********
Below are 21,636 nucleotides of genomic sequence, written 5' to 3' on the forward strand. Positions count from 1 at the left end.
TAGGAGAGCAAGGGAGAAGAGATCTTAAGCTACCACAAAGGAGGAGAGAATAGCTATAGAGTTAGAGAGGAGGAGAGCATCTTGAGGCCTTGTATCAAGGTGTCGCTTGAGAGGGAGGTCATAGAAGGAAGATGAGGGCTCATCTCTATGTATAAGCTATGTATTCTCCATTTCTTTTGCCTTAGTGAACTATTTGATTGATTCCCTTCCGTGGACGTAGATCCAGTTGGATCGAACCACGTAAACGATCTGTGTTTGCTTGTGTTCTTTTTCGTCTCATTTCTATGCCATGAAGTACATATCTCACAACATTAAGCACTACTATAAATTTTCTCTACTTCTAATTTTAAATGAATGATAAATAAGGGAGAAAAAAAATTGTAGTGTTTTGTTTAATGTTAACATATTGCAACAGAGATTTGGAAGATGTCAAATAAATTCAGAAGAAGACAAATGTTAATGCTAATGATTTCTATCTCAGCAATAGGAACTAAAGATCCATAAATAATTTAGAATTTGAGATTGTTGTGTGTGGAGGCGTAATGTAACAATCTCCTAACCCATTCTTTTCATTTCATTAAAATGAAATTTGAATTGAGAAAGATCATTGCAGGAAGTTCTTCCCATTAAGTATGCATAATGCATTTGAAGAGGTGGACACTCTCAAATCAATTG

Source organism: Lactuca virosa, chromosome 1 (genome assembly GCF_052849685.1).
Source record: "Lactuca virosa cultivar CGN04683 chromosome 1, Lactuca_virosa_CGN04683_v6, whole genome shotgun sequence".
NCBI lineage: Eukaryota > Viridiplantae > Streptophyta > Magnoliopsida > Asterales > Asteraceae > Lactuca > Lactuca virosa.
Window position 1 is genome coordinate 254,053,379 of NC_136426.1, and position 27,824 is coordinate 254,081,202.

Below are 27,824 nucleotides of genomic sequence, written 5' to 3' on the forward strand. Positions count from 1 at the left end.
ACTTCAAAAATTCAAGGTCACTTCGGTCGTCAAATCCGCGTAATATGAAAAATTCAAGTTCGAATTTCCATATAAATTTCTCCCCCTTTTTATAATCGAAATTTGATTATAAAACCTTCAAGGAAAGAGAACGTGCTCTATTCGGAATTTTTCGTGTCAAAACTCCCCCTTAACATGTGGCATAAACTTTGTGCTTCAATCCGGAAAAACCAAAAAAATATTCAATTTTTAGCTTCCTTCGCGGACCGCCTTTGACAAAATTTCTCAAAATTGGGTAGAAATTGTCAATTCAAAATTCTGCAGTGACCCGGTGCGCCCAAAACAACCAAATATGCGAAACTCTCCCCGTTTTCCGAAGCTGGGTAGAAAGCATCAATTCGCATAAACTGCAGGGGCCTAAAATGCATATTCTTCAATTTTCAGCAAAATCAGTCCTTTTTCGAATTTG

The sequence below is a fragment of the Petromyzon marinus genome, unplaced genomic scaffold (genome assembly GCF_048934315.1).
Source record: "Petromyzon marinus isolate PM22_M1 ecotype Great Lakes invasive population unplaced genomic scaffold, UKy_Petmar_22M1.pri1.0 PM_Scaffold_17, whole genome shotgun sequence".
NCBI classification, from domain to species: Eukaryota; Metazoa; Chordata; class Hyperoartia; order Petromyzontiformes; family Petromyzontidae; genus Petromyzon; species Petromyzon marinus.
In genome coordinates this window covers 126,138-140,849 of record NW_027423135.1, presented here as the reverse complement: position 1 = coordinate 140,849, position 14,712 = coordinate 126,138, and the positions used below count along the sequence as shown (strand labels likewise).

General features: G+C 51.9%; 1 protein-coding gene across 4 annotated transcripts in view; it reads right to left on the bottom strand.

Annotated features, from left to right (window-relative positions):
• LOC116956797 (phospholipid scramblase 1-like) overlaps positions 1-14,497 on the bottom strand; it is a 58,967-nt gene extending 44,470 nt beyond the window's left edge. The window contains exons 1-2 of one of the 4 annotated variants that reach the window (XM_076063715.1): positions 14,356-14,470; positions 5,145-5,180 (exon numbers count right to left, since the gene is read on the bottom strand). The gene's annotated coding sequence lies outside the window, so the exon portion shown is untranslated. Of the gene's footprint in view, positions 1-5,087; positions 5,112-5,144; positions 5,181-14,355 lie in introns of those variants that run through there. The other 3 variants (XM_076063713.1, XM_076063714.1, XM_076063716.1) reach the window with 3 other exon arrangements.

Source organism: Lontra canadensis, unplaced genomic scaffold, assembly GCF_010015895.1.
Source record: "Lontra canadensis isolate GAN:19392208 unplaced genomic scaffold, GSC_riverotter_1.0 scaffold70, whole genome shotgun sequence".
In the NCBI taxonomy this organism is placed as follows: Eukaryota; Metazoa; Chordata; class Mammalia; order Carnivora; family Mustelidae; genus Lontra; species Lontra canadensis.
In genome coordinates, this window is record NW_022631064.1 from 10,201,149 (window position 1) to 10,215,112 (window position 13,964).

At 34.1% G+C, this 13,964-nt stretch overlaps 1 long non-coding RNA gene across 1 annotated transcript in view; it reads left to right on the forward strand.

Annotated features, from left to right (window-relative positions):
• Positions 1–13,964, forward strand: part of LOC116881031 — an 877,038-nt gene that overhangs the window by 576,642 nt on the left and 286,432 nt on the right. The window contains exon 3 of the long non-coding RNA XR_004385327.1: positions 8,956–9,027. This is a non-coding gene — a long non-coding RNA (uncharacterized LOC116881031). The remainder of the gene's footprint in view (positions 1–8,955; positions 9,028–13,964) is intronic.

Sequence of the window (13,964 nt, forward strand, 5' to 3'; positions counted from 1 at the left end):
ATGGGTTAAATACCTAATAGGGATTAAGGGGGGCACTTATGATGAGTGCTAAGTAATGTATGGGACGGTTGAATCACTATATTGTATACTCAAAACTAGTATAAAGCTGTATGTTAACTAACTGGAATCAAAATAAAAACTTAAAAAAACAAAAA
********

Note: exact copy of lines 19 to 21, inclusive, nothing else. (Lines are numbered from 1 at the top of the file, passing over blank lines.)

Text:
In genome coordinates, this window is record NW_022631064.1 from 10,201,149 (window position 1) to 10,215,112 (window position 13,964).

At 34.1% G+C, this 13,964-nt stretch overlaps 1 long non-coding RNA gene across 1 annotated transcript in view; it reads left to right on the forward strand.

Annotated features, from left to right (window-relative positions):